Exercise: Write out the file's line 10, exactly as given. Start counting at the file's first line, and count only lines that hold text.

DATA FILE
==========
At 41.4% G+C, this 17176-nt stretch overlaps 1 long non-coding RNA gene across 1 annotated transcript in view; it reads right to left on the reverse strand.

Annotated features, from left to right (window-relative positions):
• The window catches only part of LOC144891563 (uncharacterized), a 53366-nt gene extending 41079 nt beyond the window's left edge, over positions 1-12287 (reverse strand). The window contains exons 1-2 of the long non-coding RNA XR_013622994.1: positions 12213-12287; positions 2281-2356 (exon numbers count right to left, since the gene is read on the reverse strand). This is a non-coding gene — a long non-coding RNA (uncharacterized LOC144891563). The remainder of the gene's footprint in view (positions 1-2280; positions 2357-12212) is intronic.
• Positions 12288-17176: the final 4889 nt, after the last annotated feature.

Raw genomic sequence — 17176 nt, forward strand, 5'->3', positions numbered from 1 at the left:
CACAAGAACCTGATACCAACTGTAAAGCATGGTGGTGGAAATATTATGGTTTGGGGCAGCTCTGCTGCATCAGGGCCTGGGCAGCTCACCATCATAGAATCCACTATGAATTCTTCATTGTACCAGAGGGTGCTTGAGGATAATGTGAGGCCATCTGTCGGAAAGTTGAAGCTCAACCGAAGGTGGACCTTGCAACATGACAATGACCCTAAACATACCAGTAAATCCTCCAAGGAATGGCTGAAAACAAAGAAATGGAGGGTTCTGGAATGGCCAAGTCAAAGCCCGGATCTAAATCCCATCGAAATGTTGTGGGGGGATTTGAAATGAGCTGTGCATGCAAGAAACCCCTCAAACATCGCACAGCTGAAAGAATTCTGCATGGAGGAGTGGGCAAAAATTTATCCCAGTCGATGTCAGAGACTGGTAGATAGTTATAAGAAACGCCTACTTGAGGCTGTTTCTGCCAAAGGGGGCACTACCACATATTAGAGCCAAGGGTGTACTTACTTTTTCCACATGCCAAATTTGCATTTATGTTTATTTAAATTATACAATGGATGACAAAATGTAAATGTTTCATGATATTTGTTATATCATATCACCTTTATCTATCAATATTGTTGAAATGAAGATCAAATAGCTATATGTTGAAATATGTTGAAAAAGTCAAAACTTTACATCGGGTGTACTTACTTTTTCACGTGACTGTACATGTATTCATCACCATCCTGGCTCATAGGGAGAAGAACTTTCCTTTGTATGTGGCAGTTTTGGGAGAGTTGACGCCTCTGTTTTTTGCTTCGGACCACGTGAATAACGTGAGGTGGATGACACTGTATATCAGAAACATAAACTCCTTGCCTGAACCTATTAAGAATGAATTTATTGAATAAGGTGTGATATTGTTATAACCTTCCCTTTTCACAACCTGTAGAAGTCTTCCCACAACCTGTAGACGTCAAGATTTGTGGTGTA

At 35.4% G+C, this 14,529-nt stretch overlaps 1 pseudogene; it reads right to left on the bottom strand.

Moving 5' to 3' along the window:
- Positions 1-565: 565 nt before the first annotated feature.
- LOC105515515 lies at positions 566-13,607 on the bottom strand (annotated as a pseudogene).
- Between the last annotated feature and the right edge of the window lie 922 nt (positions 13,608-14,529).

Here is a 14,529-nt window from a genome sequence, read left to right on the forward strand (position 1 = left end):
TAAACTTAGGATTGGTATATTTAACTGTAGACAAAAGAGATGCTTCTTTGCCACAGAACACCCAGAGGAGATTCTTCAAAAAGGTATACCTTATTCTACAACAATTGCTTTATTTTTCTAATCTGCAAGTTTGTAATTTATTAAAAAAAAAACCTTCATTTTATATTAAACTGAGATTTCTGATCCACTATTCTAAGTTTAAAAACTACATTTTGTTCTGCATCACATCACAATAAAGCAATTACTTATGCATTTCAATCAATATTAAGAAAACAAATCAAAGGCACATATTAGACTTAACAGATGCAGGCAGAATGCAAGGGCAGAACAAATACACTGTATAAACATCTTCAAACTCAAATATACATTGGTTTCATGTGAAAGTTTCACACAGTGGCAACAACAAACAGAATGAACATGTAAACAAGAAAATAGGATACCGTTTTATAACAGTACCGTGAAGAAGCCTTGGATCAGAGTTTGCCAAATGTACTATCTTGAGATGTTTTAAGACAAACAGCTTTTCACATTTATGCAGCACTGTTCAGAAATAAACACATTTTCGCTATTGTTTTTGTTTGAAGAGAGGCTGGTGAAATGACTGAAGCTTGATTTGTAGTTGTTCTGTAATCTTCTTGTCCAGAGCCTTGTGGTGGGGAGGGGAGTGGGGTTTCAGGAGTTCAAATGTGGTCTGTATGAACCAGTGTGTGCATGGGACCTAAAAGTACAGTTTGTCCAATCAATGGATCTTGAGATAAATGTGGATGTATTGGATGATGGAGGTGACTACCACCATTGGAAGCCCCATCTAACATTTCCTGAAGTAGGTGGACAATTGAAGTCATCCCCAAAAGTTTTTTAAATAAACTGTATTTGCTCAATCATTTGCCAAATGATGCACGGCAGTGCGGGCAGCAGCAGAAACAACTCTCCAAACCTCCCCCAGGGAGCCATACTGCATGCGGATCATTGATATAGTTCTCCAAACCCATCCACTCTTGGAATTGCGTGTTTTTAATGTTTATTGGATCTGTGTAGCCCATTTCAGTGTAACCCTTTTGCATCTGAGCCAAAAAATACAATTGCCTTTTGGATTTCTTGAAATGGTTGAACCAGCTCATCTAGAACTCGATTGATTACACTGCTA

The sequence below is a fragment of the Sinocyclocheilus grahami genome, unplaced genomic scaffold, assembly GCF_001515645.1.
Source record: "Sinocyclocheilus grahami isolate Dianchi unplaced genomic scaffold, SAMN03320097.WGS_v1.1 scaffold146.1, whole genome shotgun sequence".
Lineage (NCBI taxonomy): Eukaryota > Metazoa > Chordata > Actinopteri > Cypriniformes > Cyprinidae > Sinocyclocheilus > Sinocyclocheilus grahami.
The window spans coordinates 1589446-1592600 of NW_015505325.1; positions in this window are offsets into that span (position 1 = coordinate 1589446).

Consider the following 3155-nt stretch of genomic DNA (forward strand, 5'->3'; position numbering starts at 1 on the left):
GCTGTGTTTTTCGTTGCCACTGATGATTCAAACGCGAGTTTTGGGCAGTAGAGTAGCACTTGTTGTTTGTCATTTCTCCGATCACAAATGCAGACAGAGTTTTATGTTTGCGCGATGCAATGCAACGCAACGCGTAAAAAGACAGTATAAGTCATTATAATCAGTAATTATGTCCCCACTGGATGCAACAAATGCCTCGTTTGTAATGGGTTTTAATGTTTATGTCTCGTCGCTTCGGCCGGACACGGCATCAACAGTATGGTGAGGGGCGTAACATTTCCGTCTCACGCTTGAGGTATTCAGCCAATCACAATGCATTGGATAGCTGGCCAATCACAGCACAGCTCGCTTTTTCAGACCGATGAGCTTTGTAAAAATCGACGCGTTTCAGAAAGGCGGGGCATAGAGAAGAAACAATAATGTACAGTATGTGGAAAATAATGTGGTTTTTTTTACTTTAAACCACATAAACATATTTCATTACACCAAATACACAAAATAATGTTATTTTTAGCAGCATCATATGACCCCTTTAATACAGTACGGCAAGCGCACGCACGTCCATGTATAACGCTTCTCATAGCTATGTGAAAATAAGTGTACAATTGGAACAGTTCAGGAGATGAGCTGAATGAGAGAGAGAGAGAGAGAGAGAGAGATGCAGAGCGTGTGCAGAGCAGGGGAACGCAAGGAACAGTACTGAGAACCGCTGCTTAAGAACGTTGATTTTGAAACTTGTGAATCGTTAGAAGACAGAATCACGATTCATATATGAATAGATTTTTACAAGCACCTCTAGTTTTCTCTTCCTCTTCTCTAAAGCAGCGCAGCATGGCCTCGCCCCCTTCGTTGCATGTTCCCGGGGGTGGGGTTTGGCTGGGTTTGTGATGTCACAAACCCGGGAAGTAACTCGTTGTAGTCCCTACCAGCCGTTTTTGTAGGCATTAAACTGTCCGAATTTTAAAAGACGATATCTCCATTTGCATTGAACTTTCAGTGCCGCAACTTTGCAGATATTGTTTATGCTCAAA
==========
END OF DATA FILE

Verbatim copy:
- LOC105515515 lies at positions 566-13,607 on the bottom strand (annotated as a pseudogene).